Reviewer: Tall, Short, Tiny & a Pickle
When I began Moll Flanders, I thought I may have already read it for an English class at high school, but I soon realised that my semi-conservative all-girls school would have been hesitant about a novel about prostitution, bigamy and crime. Indeed, if the novel was known by its full title, it may cause more of a stir than it already does:
The Fortunes and Misfortunes of the Famous Moll Flanders, Etc. Who was born in Newgate, and during a life of continu’d Variety for Threescore Years, besides her Childhood, was Twelve Year a Whore, five times a Wife (whereof once to her own brother), Twelve Year a Thief, Eight Year a Transported Felon in Virginia, at last grew Rich, liv’d Honest and died a Penitent. Written from her own Memorandums.
What better plot summary can there be? Moll Flanders was indeed a prostitute and thief, numerous-times married (once, unknowingly, to her brother).
Moll’s mother is a convicted felon; shortly after Moll’s birth, her mother is transported to America, and Moll is raised by a kindly woman. She grows to be a beautiful young woman, and is seduced by a young man who promises they will be married; however, he has no intention of marrying her, and begins to leave money for Moll after each of their encounters. When he abandons her, she marries his younger brother, a sweet young man who truly loves her. He dies after a few years, and she quickly marries again; however, her new husband flees England as a fugitive from the law. Moll marries again and moves to America with her new husband, but discovers that he is actually her half-brother. She is horrified, and returns to England, where she becomes mistress of a man whose wife has gone insane. Their relationship ends after he experiences a religious epiphany of sorts, and she begins a relationship with a banker whose wife is cheating on him. Moll agrees to marry him if he will get a divorce; while awaiting his decision, she travels north and marries a rich gentleman, who turns out to have as little money as Moll. They discover each others “fraud” (having let everyone believe that each was very rich), and separate. Moll returns to marry her divorced lover, but he is poorly and dies soon after.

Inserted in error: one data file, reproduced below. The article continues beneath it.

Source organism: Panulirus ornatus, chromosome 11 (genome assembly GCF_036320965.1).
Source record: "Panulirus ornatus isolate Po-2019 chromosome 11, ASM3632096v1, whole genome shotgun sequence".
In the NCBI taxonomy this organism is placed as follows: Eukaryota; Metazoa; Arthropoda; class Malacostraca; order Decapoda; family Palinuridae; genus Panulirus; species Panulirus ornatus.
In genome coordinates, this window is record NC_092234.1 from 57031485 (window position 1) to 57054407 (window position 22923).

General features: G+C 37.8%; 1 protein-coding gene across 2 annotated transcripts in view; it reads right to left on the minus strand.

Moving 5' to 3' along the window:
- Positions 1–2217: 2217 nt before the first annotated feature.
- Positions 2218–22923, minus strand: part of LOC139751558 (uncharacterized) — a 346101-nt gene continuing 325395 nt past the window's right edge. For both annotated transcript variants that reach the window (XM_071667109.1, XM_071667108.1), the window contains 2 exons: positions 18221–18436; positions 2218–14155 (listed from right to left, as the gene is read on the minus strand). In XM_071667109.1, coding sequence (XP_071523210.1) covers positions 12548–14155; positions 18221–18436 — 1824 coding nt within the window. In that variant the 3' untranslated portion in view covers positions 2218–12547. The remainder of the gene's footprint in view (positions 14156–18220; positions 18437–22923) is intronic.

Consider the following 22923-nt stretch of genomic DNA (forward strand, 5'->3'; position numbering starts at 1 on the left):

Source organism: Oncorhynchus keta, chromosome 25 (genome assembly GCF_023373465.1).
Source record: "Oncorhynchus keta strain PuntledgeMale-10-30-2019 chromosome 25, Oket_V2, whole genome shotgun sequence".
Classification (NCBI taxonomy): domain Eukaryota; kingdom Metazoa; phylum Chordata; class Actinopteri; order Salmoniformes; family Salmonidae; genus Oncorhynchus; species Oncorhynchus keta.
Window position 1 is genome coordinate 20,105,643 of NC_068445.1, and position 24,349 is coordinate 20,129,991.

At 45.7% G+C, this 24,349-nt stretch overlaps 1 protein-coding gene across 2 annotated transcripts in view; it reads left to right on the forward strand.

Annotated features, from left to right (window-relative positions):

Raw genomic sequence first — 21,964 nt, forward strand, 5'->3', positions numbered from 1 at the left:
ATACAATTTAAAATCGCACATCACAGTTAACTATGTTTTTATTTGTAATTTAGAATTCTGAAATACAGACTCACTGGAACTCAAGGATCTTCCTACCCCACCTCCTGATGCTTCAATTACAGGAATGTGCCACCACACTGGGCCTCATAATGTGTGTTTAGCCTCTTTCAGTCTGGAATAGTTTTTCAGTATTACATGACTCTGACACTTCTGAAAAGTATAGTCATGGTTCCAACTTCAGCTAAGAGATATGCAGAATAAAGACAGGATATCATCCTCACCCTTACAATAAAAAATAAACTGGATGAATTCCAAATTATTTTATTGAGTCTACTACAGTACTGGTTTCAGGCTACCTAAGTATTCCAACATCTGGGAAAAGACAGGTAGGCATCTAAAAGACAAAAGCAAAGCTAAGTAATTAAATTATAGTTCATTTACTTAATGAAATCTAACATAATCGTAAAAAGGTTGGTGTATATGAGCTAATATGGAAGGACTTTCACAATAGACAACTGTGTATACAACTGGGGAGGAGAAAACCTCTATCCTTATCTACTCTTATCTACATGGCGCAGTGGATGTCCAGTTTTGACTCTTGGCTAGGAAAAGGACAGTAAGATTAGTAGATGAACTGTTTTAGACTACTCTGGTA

Moll is thrust back into a life supporting herself and soon becomes an expert thief with a reputation for being talented at her trade. Eventually she is caught and sentenced to death; in prison at Newgate, she is reunited with her “rich” husband, who has also been arrested. They are both transported to America, where they become plantation owners, and return to England in their old age, finally rich and successful.
This was a surprisingly easy read, although initially I struggled with the first-person female character being written by a man. The characters were colourful, believable and natural, while still a little larger-than-life – typical of the era, of course. I enjoyed Defoe’s plain, simple style, and his ability to create such strikingly vivid imagery of dark and dangerous nights without an overuse of literary elements.
There were many moments of darkness in the story, and that helped temper the slightly comic nature of Moll’s many relationships and marriages. Each step in her life was both tragic and exciting; as a reader, I found myself caught up in wondering just where she was taking me next. Interestingly, I found myself sympathising and celebrating with Moll more than chastising her; Defoe has created a strong character who, despite her lack of morals, is self-sufficient, strong and smart.
It frustrated me slightly that the entire novel was written as one chapter (called, rather cleverly, Chapter One); there were no natural pauses or breaks for finishing those late-at-night readings…my issue more than the novel’s! I thoroughly enjoyed Moll Flanders, and give it 4.5 out of 5 stars.